Working from Home
The outbreak of Covid-19 led to a significant percentage of the workforce being unable to go to workplaces in effort to mitigate the spread of coronavirus. This made employers and employees look for alternative working arrangements, particularly in densely populated metropolitans like Nairobi. Most employers resorted to working from home (WFH). This working arrangement has had its limitations and huge impacts on employers and employees. From an employee’s point of view, working from home saves commuting time and gives employees some level of flexibility (Green et al., 2020). It allows them to choose the times to work when they are most productive and to take care of their families the rest of the time. A major concern for this kind of arrangement, however, is the inability to balance work schedules and family engagements. From the employer’s point of view, working from home limits teamwork, which is necessary for effectiveness. Working from home is also criticized due to lack of motivation which affects the achievement of desired organizational goals. Unmonitored performance is another challenge that employers face in working from home arrangements, which may lead to less amount of work being accomplished.
Although working from home offered me some level of flexibility and autonomy, I lacked sufficient emotional support to handle stress during work. The loneliness experienced while working from home is too much and could lead to depression, damage to relationships, and other ills. Working from home was associated with depressive symptoms and decreased social satisfaction. As far as happiness is concerned, computers cannot substitute the in-person interactions that come with working from the office (Green et al., 2020). Although working from home is a good substitute for working from the office during the pandemic, it is inadequate in terms of addressing the human needs for interaction. Overall, this working arrangement had negative impacts as far as mental health is concerned.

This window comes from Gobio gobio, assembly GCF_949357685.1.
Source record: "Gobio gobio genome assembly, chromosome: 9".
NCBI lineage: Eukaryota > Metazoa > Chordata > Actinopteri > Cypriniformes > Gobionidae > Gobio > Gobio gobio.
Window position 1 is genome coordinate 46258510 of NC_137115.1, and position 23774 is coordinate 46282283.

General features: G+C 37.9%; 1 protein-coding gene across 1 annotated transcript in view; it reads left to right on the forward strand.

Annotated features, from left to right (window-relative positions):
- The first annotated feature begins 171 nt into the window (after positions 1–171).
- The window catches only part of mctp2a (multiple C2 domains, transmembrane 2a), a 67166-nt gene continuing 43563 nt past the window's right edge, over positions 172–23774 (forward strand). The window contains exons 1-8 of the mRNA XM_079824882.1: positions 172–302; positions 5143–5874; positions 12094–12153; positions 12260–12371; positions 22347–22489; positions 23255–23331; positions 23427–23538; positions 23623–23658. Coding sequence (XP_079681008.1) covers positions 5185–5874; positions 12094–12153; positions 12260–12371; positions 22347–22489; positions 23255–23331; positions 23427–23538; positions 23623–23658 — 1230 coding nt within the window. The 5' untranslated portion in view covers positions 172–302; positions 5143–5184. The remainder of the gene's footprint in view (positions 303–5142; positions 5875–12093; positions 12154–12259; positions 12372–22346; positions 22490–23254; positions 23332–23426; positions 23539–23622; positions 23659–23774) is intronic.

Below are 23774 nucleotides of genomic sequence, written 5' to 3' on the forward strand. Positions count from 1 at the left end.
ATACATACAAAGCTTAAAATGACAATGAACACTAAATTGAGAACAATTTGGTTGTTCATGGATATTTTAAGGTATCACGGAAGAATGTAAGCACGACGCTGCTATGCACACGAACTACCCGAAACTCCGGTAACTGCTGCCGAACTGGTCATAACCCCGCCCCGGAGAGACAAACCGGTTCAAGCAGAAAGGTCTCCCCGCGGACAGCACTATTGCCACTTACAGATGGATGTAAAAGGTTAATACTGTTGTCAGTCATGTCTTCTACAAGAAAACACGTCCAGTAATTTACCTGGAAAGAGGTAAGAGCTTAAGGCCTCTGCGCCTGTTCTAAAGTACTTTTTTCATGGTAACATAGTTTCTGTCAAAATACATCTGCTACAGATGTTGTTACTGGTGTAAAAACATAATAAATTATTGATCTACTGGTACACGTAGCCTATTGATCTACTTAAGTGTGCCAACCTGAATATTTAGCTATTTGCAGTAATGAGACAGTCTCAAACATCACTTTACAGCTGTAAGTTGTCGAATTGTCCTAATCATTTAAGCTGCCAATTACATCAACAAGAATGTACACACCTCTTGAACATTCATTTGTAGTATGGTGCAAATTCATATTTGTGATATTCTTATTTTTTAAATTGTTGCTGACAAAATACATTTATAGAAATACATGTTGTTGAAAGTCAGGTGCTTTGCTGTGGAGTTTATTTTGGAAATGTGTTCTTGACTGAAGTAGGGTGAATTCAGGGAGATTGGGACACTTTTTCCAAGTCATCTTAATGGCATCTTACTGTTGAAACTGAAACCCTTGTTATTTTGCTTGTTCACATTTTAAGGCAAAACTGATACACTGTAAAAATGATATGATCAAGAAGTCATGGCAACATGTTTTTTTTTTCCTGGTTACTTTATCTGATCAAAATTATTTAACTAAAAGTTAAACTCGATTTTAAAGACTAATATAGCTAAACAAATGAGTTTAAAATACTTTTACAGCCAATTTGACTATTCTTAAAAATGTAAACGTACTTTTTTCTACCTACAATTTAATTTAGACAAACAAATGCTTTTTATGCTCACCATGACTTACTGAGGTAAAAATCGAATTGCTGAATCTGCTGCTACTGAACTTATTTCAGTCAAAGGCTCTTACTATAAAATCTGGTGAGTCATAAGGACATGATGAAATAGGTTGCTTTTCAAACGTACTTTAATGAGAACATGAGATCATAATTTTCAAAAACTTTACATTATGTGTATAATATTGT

Table 1 shows the advantages and disadvantages of WFH. Source ((Green et al., 2020)
In March 2020, Kenyan authorities issued tight restrictions in Nairobi and other parts of the country after an increase in the Covid-19 infection rate. All movements by air, road and rail into and out of Nairobi and other major cities were suspended. In addition, curfew was imposed between 10:00 pm and 4:00 am for the entire nation. The operation of certain businesses such as bars and restaurants was further suspended in response to the increasing number of coronavirus infections. These strict measures further crippled the economy and the cost of living in Kenya. The lockdown had far-reaching effects on the physical and mental health issues like anxiety and depression. During the lockdown, there were increased levels of stress and psychological problems due to many uncertainties. The stress was linked to the disruptions in the normal ways of living, learning, and working. Besides these disruptions, the lockdown caused a lot of fear and panic. For instance, the fear of being infected, long a loved one, losing a job, and fear of financial instability. The uncertainties about the next move the government would take further intensified the emotional difficulties.